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Barney Frank
Takes Center Stage In Banking Crisis

Barney Frank
Takes Center Stage In Banking Crisis

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Congressman Barney Frank is holding his own as chair of the House of Representatives Financial Services Committee in the middle of the most important financial government intervention in a century. Beyond working 24-7 to pound out a deal on the $700 billion bailout, he is treating the nation to the same political wit his LGBT supporters have long appreciated.

Congressman Barney Frank is holding his own as chair of the House of Representatives Financial Services Committee in the middle of the most important financial government intervention in a century. Beyond working 24-7 to pound out a deal on the $700 billion bailout, he is treating the nation to the same political wit his LGBT supporters have long appreciated.

As Sen. John McCain announced plans to suspend his campaign and proposed skipping Friday's presidential debate in order to swoop to into Washington and help with negotiations, Frank took time out of his meetings to issue a statement saying he worried about the "politicalization" of the process. "All of [a] sudden, now that we are on the verge of making a deal, John McCain drops himself in to help us make a deal," he said, adding, "We [are] trying to rescue the economy, not the McCain campaign." Many Democratic analysts have charged that McCain's surprising move is a political stunt intended to stem the steady plunge he has been taking in the polls over the past two weeks. McCain has not been present for a Senate vote in Washington since early April; Sen. Barack Obama cast his last vote in early July.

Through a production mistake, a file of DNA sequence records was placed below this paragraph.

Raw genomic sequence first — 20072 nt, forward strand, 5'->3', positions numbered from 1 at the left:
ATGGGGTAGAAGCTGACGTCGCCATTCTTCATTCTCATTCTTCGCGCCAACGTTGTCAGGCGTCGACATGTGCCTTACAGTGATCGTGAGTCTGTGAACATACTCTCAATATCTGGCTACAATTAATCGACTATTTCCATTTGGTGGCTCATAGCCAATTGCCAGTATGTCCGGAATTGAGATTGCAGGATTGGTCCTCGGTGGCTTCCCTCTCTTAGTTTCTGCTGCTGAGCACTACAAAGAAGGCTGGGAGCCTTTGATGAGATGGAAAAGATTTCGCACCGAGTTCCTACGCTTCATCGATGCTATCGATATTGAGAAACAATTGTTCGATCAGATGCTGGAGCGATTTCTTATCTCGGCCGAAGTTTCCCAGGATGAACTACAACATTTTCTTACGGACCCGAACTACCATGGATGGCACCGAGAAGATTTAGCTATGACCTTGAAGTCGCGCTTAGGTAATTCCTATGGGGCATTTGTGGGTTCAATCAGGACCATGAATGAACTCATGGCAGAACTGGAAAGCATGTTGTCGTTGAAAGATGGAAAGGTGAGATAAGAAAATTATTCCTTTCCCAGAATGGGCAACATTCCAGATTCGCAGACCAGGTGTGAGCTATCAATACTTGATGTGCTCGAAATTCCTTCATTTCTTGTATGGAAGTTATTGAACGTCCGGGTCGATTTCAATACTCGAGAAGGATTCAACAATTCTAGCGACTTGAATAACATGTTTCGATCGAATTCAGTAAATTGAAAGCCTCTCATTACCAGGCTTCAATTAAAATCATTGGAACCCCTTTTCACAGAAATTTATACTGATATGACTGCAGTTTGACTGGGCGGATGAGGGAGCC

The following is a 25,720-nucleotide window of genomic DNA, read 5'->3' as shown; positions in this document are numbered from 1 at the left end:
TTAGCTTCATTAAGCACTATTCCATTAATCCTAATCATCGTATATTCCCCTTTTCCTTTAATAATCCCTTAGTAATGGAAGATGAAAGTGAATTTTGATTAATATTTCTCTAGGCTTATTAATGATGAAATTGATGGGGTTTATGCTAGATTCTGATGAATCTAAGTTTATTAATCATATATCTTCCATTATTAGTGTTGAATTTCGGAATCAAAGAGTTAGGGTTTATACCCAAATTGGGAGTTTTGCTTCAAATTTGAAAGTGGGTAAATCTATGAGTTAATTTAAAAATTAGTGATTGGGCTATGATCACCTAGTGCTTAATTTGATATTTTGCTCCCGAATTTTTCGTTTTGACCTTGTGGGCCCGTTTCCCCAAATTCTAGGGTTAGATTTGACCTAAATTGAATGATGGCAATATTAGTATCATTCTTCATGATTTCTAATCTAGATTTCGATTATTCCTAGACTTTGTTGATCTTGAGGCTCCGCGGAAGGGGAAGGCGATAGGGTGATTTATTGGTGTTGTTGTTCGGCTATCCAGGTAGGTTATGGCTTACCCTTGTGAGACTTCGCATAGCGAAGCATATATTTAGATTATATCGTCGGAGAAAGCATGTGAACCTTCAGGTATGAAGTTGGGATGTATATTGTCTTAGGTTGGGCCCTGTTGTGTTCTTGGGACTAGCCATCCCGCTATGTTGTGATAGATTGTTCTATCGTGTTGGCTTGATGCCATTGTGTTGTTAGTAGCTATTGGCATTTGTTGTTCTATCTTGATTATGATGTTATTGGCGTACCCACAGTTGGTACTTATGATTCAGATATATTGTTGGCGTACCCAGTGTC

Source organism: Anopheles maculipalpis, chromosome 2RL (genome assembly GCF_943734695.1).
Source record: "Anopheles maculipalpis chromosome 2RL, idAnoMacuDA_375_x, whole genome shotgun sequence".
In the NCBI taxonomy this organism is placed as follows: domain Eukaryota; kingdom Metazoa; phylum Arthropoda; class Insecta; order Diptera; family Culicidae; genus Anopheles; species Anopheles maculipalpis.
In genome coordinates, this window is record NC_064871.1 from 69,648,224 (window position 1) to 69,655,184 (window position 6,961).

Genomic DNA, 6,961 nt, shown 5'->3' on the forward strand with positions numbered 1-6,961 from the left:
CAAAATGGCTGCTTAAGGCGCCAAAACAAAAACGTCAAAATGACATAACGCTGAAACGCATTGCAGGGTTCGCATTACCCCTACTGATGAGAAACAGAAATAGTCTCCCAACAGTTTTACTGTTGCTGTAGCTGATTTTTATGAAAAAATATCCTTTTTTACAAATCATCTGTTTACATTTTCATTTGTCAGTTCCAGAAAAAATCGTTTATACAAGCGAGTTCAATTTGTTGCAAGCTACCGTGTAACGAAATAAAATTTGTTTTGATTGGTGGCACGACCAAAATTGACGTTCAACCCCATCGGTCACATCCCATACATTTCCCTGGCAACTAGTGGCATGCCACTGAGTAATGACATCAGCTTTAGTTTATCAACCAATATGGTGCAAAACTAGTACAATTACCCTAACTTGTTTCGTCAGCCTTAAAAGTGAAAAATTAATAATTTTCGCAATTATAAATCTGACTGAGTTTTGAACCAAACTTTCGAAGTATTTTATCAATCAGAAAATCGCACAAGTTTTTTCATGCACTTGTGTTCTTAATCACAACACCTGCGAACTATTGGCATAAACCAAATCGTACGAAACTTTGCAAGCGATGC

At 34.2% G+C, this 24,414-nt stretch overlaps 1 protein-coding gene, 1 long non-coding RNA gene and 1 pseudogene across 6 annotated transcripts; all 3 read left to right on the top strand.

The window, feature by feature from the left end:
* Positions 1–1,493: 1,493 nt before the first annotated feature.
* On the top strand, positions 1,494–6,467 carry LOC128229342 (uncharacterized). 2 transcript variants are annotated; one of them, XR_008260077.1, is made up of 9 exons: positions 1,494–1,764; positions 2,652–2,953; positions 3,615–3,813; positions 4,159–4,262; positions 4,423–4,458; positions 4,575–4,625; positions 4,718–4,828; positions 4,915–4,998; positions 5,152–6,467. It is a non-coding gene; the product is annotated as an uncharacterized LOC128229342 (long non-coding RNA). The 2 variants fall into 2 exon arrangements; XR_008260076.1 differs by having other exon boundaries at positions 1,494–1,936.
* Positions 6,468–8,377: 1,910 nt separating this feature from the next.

At President Bush's behest, both Sens. Obama and McCain were traveling back to Washington late Thursday to assist in finalizing legislation, though most analysts agree that the best thing they can reasonably do is help marshal the votes to pass the bipartisan bill in the Senate.

Frank echoed the notion Wednesday that their presence might well become more of a distraction than a help. "We're going to have to interrupt a negotiating session tomorrow between the Democrats and Republicans on a bill where I think we are getting pretty close and troop down to the White House for their photo op," he told TheWashington Post. "I wish they'd checked with us." Frank also told CNBC Wednesday that the House of Representatives had reached a deal on a bill that would likely garner the votes to pass.

Still in question is the fate of the first presidential debate, which is due to be held Friday at 9 p.m. Eastern. Responding to McCain's suggestion that the two candidates should hunker down in Washington, Obama said he still plans to be in Mississippi. "With respect to the debates, it's my belief that this is exactly the time when the American people need to hear from the person who in approximately 40 days will be responsible for dealing with this mess," Obama said during a hastily arranged press conference Wednesday afternoon. "And I think that it is going to be part of the president's job to deal with more than one thing at once."

But in remarks to the Clinton Global Initiative Conference Thursday morning, McCain appeared to be sticking to his guns, hinting that the candidates should not prioritize a debate at a time of economic peril.

"As of this morning I suspended my political campaign," he said. "With so much on the line, for America and the world, the debate that matters most right now is taking place in the United States Capitol -- and I intend to join it." (Kerry Eleveld, The Advocate)

More on Frank:

A Broader Bully Pulpit As Congress grapples with solutions for a faltering economy, Barney Frank sits at the center of power. By John Gallagher, from The Advocate, September 9, 2008

30 Years of Out100Out / Advocate Magazine - Jonathan Groff & Wayne Brady

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